LeBron James won two Olympic gold medals Coach Mike Krzyzewski when he was the head coach for Team USA. (Kim Klement/USA Today Sports)

LeBron James famously never played college ball, jumping straight from high school to the NBA a couple of years before the league changed its rules on draft eligibility. But there appears to be a college team for which James would love to see his oldest son play, and let’s just say it’s a school that already hardly lacks for high-profile recruits.

That would be Duke, which currently boasts the likes of Zion Williamson and R.J. Barrett. And if the Lakers superstar has his druthers a few years from now, it appears that he’d like to see LeBron James Jr. playing in front of the “Crazies” at Cameron Indoor Stadium, too.

That’s at least the very strong suggestion James made in a comment on an ESPN Instagram post, which showed Duke Coach Mike Krzyzewski telling Blue Devils fans to “just cut it out,” in terms of expressing dissatisfaction with the fact that his massively talented squad happened to lose a game.

“My kid [Barrett] wasn’t playing hero ball. He was playing winner’s ball. If you don’t like following him, then don’t follow us,” Krzyzewski said. “I’ll go to war with my guys.”

In his comment, James said, “Big FACTS! Love Coach K! The absolute BEST!"

“Hope he’s still at the helm when my boy comes up,” he added.

By “my boy,” James was clearly referring to his oldest son, who is a highly regarded basketball prospect currently in the eighth grade. Listed as a five-star recruit by Rivals.com, LeBron James Jr., or “Bronny,” reportedly got scholarship offers from Duke and Kentucky when he was as young as 11 (he’s now 14).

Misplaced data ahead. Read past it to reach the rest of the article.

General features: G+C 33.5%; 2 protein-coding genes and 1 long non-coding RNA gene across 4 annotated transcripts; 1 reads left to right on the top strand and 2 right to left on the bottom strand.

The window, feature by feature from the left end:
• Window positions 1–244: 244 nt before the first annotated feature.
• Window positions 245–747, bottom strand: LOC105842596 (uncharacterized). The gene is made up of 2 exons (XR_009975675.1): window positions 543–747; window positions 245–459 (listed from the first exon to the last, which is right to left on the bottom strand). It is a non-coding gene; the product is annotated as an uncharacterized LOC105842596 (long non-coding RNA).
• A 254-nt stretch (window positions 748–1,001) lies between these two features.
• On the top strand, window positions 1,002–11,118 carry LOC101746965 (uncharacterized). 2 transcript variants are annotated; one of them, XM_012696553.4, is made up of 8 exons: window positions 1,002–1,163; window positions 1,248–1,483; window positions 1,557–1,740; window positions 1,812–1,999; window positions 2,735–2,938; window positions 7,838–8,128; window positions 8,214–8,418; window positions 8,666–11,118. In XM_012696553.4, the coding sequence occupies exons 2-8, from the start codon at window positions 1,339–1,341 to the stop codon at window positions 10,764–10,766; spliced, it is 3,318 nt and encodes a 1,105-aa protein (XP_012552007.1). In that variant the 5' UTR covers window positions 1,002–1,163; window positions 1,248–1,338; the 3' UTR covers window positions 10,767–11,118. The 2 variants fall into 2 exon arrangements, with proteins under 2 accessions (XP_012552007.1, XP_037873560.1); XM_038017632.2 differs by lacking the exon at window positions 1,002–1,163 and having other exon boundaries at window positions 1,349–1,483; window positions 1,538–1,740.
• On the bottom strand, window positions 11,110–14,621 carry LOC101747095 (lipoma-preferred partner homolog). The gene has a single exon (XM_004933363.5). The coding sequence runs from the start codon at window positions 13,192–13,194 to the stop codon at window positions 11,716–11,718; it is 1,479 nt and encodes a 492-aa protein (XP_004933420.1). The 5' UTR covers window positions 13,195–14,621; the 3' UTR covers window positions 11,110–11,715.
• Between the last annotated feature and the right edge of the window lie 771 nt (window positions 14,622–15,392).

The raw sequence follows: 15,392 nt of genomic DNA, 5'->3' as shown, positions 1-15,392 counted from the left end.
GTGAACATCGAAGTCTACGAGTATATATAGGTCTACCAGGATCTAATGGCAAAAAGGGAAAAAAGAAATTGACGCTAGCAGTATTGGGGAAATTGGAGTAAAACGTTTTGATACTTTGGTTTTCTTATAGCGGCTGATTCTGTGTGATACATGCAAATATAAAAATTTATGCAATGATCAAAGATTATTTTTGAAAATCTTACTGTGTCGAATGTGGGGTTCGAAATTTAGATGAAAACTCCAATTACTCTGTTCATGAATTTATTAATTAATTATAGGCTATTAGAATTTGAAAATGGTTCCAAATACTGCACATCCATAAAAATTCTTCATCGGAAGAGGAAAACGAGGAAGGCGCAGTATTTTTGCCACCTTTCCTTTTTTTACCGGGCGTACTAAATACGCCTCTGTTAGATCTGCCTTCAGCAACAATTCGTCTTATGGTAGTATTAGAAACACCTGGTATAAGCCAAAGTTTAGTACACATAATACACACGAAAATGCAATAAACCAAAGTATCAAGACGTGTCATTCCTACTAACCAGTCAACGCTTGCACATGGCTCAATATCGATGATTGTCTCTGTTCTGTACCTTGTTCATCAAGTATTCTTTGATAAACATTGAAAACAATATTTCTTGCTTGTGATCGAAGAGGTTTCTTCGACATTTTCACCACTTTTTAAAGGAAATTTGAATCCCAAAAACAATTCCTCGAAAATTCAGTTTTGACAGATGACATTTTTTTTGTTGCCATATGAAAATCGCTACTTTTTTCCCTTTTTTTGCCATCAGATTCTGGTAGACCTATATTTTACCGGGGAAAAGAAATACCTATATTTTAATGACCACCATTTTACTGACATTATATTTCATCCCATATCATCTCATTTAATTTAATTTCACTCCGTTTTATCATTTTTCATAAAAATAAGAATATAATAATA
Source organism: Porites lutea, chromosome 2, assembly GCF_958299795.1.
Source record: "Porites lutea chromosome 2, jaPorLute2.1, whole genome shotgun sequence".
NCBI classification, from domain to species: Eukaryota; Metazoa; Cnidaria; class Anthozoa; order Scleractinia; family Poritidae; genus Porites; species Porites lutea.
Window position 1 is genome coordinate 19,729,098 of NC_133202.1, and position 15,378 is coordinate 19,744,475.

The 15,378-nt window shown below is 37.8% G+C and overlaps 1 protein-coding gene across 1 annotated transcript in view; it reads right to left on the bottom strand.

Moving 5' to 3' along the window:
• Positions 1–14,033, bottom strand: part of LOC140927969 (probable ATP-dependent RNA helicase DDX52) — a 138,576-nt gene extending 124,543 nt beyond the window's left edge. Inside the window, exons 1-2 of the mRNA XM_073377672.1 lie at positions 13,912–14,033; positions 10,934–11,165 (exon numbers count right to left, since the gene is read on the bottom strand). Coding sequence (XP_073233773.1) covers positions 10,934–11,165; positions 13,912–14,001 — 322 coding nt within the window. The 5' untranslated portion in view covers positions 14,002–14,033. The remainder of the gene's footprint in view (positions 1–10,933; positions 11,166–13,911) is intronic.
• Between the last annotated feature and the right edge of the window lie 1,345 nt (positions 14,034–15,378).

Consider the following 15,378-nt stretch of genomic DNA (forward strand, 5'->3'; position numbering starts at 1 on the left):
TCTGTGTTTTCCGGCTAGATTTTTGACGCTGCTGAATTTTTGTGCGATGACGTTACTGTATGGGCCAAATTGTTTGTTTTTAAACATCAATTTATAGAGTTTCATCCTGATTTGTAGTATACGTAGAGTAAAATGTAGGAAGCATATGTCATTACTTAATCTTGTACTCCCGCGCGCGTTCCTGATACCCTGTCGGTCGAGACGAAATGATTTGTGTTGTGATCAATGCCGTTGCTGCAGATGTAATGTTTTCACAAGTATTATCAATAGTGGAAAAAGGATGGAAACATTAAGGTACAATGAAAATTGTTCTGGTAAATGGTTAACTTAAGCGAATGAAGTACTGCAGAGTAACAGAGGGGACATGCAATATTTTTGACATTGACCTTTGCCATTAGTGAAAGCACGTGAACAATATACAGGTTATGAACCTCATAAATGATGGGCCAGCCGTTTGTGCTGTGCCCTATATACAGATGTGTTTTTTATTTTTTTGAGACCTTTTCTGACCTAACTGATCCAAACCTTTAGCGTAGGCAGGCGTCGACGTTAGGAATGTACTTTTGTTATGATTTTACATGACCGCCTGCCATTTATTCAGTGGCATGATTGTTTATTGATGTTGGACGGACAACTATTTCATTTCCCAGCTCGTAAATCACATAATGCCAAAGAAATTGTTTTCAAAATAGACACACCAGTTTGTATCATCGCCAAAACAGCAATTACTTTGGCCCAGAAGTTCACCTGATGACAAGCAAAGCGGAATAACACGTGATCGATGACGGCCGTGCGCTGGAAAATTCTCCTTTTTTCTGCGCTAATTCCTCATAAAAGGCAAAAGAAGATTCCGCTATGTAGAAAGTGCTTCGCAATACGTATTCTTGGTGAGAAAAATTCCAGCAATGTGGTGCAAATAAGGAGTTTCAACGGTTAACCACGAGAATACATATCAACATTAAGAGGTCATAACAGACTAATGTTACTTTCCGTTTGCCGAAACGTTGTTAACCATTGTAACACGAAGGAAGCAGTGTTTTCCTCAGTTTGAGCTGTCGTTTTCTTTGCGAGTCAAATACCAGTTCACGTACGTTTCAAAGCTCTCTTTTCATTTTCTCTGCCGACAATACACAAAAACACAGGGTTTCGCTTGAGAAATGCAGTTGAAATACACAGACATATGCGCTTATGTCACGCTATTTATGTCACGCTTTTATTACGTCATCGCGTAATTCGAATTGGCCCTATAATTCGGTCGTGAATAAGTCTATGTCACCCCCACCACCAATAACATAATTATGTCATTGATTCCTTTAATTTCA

More recently, games involving Bronny’s AAU squad led to overflow crowds and some unruly scenes, and earlier this month, the teenager caused a stir by posting a photo of himself in Blue Devils gear. He and his teammates had visited the school in July, meeting Williamson before the freshman sensation began dunking all over his hapless college competitors.

James, of course, has extensive experience with Krzyzewski; the latter coached Team USA from 2005 through the 2016 Olympics. He and James helped the United States win two gold medals, and the four-time NBA MVP has heaped praise on the coach in the past.

If Bronny also wants to play for Krzyzewski, the 71-year-old coach is going to have to delay retirement for a few more years, because the 6-1 prospect is a member of the Class of 2023. By that point, the NBA may well have done away with the so-called “one-and-done” rule, so there might even be a like-father-like-son situation in which Bronny makes his own leap directly to the pros.

If that were to be the case, James might be disappointed not to see his oldest boy suit up for the Blue Devils, but it might help him achieve an even more compelling goal: playing alongside his son on an NBA team. James said Tuesday that such a scenario “would be an unbelievable moment for not only myself but for my family, for everybody.”

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